Cryptocurrency Crash Bolsters Case For Stricter Regulation

Even crypto boosters want new laws, but some experts say regulators already have the legal tools they need.

WASHINGTON – Cryptocurrency investors have lost hundreds of billions of dollars in the last week amid a selloff of digital assets and other riskier investments.

The crash is an I-told-you-so moment for crypto critics who’ve said the industry needs stricter regulation in order to protect consumers. Some apparent investors posted despairing messages on Reddit about losing their life savings.

“We have an unregulated system in which people speculated a lot on things that they didn’t really understand,” said Todd Phillips, an expert on financial regulation at the liberal Center for American Progress. “And we are seeing a giant market correction that is hurting a lot of people.”

Sen. Elizabeth Warren (D-Mass.) called the crash “a reminder of what happens in an unregulated market where lots of money is moving around fast, nobody has any transparency into it, and there are no rules to make sure that consumers are protected.”

Even crypto boosters acknowledged the need for closer supervision of the industry. Jake Chervinsky, head of policy for the Blockchain Association, the industry’s lead lobbying group in Washington, acknowledged on Twitter that last week was “among the most painful weeks in crypto history” and endorsed calls for Congress to step in.

But what reform looks like is an open question, as many lawmakers remain unfamiliar with crypto and its associated jargon ― and many of the members who do know the lingo sound like they want to coddle the industry.

Cryptocurrencies are not really currencies, though their proponents insist they could be widely used in commerce someday. For now, they’re just digital assets used mainly for speculative investing that are based on blockchain technology. Instead of going through an intermediary such as a bank, blockchain technology works by linking a peer network of computers.

This month’s selloff — which saw the industry’s overall value plummet from $1.8 trillion to $1.1 trillion last week — was all the more notable because it involved the failure of a so-called stablecoin. Stablecoins are supposed to be less volatile, holding a one-to-one ratio to the value of a dollar. But a stablecoin called Terra totally collapsed, and another called Tether briefly lost its peg as well, as panicky investors sold off their holdings amid an apparent crisis of confidence in the tokens being able to hold their value.

The Biden administration has said that only insured depository institutions like banks should be able to issue stablecoins, rather than random tech companies. Terra was created by a South Korean company called Terraform labs.

“They present the same kind of risks that we have known for centuries in connection with bank runs,” Treasury Secretary Janet Yellen told House lawmakers during a hearing on Thursday. “They’re assets that purport to guarantee conversion at will to the dollar on a 1 for 1 basis.”

Banks are required to hold assets in reserve in case of unexpected demand from depositors, and the federal government insures deposits up to a certain amount. Terra saw exactly the kind of run that federal banking rules are designed to prevent.

Chervinsky said he supported more permissive proposals by Rep. Josh Gottheimer (D-N.J.) and Sen. Pat Toomey (R-Pa.) that would allow non-banks to issue stablecoins.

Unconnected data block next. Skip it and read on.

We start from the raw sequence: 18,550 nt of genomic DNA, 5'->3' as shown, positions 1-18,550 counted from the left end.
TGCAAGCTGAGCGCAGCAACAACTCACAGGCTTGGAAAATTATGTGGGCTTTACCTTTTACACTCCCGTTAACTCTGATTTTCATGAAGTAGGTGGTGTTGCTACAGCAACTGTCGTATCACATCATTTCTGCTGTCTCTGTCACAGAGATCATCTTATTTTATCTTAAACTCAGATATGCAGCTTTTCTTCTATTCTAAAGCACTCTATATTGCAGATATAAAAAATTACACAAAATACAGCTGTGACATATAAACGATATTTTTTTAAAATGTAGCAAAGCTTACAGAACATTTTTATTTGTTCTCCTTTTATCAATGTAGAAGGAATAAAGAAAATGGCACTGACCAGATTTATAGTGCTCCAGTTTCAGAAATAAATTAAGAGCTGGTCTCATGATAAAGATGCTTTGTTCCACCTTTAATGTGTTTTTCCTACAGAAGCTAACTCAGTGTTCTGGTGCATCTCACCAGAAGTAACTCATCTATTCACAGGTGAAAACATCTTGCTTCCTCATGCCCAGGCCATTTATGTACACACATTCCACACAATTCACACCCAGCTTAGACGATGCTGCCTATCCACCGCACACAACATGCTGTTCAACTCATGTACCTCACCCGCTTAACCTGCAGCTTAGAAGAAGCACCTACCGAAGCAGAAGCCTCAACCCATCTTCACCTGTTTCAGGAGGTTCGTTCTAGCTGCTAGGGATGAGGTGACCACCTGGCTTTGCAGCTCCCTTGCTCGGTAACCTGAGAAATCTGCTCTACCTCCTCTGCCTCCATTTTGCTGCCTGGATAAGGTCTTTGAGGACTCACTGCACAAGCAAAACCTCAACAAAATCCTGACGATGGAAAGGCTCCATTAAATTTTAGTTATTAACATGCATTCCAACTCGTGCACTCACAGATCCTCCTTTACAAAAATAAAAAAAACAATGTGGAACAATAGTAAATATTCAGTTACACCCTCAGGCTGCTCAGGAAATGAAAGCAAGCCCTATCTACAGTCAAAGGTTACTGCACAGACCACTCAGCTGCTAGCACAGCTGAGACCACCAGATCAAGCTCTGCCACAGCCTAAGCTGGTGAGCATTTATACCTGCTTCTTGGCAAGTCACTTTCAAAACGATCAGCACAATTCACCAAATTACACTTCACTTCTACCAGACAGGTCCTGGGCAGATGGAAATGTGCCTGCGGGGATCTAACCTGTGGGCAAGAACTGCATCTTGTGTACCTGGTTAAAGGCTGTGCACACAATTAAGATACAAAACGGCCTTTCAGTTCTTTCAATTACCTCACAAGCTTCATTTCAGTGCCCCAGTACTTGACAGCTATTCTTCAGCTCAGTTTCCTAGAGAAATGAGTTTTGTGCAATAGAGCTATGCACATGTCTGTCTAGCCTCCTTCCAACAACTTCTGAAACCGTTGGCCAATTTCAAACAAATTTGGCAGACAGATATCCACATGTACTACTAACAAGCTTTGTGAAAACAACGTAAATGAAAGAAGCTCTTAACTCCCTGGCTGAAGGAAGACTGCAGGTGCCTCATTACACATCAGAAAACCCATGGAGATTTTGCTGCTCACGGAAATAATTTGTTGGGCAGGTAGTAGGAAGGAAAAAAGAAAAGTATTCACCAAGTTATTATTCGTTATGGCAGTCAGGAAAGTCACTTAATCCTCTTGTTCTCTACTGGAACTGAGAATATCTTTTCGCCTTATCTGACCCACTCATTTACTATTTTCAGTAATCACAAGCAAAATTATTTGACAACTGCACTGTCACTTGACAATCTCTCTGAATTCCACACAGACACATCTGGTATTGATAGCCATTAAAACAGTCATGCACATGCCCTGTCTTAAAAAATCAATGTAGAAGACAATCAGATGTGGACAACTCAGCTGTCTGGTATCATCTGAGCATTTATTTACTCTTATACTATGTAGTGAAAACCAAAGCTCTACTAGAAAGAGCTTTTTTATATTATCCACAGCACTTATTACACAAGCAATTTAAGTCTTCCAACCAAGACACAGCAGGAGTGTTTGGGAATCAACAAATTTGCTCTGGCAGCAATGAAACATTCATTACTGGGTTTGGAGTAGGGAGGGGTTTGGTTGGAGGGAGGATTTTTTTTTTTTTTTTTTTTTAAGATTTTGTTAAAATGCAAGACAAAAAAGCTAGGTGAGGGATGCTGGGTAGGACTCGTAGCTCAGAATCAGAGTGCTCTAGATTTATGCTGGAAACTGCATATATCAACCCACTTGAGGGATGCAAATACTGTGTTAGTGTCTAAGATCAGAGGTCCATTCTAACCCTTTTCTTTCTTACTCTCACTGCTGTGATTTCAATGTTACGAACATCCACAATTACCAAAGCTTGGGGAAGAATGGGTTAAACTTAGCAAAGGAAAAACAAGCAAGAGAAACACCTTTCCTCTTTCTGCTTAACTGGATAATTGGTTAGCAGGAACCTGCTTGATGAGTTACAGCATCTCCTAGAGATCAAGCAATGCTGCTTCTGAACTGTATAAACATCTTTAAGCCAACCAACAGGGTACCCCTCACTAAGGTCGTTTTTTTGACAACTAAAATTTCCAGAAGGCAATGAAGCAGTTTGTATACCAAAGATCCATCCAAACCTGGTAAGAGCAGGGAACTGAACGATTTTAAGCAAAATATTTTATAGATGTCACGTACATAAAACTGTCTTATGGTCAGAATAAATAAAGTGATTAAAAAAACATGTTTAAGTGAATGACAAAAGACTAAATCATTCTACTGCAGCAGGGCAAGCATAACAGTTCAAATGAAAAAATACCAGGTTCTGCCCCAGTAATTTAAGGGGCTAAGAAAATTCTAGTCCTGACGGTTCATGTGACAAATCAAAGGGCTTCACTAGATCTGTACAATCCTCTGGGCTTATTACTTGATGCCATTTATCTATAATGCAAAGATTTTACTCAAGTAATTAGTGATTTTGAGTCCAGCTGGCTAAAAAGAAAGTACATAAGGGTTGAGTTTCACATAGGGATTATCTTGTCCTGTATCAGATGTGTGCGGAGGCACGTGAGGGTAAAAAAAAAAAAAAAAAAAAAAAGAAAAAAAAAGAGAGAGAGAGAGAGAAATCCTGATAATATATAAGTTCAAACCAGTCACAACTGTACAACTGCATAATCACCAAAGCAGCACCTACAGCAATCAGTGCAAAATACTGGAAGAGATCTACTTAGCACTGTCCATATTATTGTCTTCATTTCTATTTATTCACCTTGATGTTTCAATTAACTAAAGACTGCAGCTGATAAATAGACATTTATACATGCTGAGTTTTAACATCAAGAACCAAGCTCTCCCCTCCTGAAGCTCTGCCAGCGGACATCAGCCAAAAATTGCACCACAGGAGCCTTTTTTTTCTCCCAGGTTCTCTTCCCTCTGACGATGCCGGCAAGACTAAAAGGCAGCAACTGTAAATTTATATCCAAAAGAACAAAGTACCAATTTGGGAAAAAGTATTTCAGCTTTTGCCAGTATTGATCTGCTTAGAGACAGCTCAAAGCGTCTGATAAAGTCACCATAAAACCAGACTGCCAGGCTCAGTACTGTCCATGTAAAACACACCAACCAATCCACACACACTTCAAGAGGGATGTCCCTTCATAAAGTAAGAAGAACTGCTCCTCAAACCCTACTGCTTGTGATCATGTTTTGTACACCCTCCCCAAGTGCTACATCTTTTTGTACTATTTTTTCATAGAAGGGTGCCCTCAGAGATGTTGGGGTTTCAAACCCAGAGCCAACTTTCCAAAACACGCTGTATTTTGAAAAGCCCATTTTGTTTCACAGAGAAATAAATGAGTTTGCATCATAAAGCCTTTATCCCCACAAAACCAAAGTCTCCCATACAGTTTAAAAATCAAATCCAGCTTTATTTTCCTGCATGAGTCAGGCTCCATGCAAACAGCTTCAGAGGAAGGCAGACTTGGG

Toomey and other Republicans, such as Rep. Patrick McHenry (R-N.C.), stressed that not all stablecoins are the same. Terra was backed by an algorithm instead of actual reserve assets.

“It strikes me as quite possible that the design of Terra is fundamentally unstable,” Toomey told HuffPost.

Toomey and Gottheimer represent something of a bipartisan consensus among a handful of crypto enthusiasts on the Hill that new legislation should shield the industry rather than crack down on it. In addition to his stablecoin bill, Gottheimer has co-sponsored legislation that would exempt crypto tokens from securities laws.

The Securities and Exchange Commission has brought dozens of enforcement actions against digital asset issuers, prompting complaints of “regulation through enforcement” from industry players and their backers in Congress.

Meanwhile, Sens. Cynthia Lummis (R-Wyo.) and Kirsten Gillibrand (D-N.Y.) are drafting a more comprehensive bill that would regulate stablecoins and other tokens as well. Crypto developers raising money through “initial coin offerings,” for instance, would have to register with the SEC just like any company selling stock to the public.

Lummis said the bill would drop sometime this month. She said that if the rules she and Gillibrand envision had been in place, this month’s crash would not have happened.

Lummis and Toomey are the only senators who own cryptocurrency assets, according to a review of disclosure forms by The Wall Street Journal. Lummis said that if she weren’t a senator, she would go out and buy more Bitcoin in the wake of last week’s nosedive.

“You can buy it at a discount right now,” she said.

Phillips has argued that existing banking and securities laws, which have been on the books since shortly after the great Wall Street crash of 1929, already cover most of what’s happening in the crypto industry.

Securities laws require firms to disclose basic details about their business to potential investors; some crypto projects don’t even disclose the names of the people behind them.

“Much of what’s out there is covered by these laws,” Phillips said. “It’s just that the laws weren’t being followed.”

Igor Bobic contributed reporting.

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